Nets hammered by Lakers: ‘They hit us in the mouth’

Saturday’s Nets-Lakers game was supposed to be a preview of the NBA Finals. Turns out it was more like a heavyweight fight, where the Nets got floored early and never fought back. There were

Saturday’s Nets-Lakers game was supposed to be a preview of the NBA Finals. Turns out it was more like a heavyweight fight, where the Nets got floored early and never fought back.

There were already three stars missing, and a fourth sidelined himself when Kyrie Irving got ejected. And by the time it was over, the Nets got roughed up 126-101 by the defending champs before 1,773 fans at Barclays Center.

“They hit us in the mouth early, and we were fighting uphill the whole game,” said Kevin Durant, who had 22 points but also eight turnovers. “They’re playing free and they came out and hit us in the mouth. … They’re the champs. You’ve got to respect it.”

If the Nets (36-17) didn’t respect it before, they had to afterward. They played without James Harden (hamstring), and saw Irving (18 points) ejected in the third quarter. They got outscored 22-9 and imploded from there.

But the Lakers were missing LeBron James, Anthony Davis, Kyle Kuzma and Marc Gasol as well. Then Dennis Schroder got ejected along with Irving.

Kyrie Irving and Dennis Schroder are separated by teammates during a heated exchange in the Nets’ 126-101 loss to the Lakers.

It didn’t matter; Lakers buyout signee Andre Drummond was enough. He had 20 points, 11 rebounds and bullied the Nets and LaMarcus Aldridge all night.

“Just got to do a better job of trying to set the tone better. It starts with me. I started out kind of passive and that was kind of contagious for everyone else,” Aldridge said. “No excuses. I definitely need to be better, and I will be better. Definitely got to hit first and be more aggressive. I was just way too passive.”

The Nets allowed 50.5 percent shooting — 19-of-34 from deep — and saw the Lakers produce eight in double figures, including Schroder’s 19.

The Nets were largely outplayed from the start, falling behind 11-2 after a Schroder 3-pointer with 9:33 left in the first quarter.

Drummond isolated on Aldridge, bullying his way inside to pad the Lakers lead to 18-7. The Nets let the Lakers hit seven of their first eight.

At one point, Drummond battled with five Nets for a rebound, and he won. Aldridge couldn’t handle him. Head coach Steve Nash kept spindly Nic Claxton away from him as much as possible and opted not to use big DeAndre Jordan at all.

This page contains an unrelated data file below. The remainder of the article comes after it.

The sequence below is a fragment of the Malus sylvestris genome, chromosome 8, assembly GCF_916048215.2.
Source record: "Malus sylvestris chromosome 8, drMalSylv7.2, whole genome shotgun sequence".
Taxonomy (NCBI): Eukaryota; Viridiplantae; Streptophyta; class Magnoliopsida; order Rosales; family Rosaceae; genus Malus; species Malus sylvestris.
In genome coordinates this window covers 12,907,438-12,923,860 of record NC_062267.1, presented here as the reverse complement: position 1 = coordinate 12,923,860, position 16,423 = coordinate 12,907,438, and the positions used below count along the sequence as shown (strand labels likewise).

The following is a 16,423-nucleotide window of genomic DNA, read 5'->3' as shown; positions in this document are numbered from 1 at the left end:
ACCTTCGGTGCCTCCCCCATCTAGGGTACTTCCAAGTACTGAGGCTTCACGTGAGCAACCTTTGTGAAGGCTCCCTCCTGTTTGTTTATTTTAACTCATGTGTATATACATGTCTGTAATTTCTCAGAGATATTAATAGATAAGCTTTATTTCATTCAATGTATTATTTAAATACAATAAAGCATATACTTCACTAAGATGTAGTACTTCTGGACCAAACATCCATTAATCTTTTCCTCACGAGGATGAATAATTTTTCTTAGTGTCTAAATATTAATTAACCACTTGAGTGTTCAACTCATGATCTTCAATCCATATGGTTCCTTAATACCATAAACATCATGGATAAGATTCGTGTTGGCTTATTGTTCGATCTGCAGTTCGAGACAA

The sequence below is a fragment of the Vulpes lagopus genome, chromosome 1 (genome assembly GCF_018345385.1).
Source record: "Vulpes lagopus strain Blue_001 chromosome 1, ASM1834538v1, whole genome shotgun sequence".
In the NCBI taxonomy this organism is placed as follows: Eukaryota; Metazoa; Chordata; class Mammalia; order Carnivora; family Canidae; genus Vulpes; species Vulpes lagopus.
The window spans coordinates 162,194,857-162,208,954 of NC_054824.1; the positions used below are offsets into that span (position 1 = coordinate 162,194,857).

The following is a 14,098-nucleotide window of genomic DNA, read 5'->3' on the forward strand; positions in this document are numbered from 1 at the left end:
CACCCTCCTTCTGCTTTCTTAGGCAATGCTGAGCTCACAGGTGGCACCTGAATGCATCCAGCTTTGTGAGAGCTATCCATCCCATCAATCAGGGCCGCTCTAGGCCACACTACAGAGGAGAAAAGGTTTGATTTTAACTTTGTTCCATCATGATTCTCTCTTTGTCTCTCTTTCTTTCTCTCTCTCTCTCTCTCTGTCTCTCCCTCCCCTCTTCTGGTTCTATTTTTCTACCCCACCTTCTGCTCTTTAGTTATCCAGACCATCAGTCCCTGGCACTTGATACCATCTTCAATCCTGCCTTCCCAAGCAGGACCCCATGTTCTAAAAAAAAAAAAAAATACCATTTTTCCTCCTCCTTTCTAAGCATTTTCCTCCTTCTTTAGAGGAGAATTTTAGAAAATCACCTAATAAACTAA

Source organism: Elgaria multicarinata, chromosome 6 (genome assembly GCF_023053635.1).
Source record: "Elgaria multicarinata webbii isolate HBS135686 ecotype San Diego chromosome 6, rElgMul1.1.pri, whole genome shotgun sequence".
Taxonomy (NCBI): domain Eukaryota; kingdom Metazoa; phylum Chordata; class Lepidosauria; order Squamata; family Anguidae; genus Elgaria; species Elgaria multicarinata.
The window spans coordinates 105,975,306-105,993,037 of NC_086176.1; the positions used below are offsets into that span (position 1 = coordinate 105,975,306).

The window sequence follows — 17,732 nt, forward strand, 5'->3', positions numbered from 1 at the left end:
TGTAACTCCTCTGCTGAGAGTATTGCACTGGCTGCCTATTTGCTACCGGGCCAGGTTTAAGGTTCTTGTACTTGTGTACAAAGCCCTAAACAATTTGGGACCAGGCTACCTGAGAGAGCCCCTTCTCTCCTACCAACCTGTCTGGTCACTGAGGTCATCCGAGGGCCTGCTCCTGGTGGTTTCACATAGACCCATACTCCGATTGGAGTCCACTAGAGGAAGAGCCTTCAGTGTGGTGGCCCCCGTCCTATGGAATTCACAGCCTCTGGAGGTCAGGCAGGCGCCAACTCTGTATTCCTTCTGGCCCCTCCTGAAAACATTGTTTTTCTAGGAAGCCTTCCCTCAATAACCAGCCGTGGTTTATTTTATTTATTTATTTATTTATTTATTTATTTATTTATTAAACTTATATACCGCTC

“I thought that they were the aggressor. They were more physical,” ash said. “They hit first. We didn’t match their physicality and competitive fire. This is what you get. This is a team missing a bunch of guys and guys get an opportunity and their eyes light up and they came out and played harder more than us, played more physical than us.

“We succumbed to their intensity and physicality. It’s a good lesson for us.”

With the Nets down 49-39, they mounted a 17-3 run to take the lead. A Kevin Durant putback knotted it at 52-all with four minutes left in the half.

Durant crossed over Kentavious Caldwell-Pope and dunked to put the Nets ahead, and Aldridge capped the run and gave the Nets a 56-52 lead.

They couldn’t hold it.

With the Nets trailing just 66-62 and 9:41 left in the third, Irving and Schroder started jawing with each other and both got ejected.

On his way off the floor, Irving tossed his jersey to fans as he headed back to the Nets locker room. He took any momentum the Nets had with him.

The Nets immediately gave up the 22-9 run and fell behind 88-71.

They got outscored 60-39 after the ejections, missing all 14 of their attempts from behind the arc while letting the Lakers hit 12-of-18.

“I don’t want to make excuses, but at the same time, it’s a perfect storm,” Nash said. “[It] wasn’t our night. I thought they were more physical than we were, and we also were playing a bunch of guys who hadn’t played much together at all. When you add it up, a bit of everything I’d say.”

This story originally appeared on: NyPost - Author:Brian Lewis

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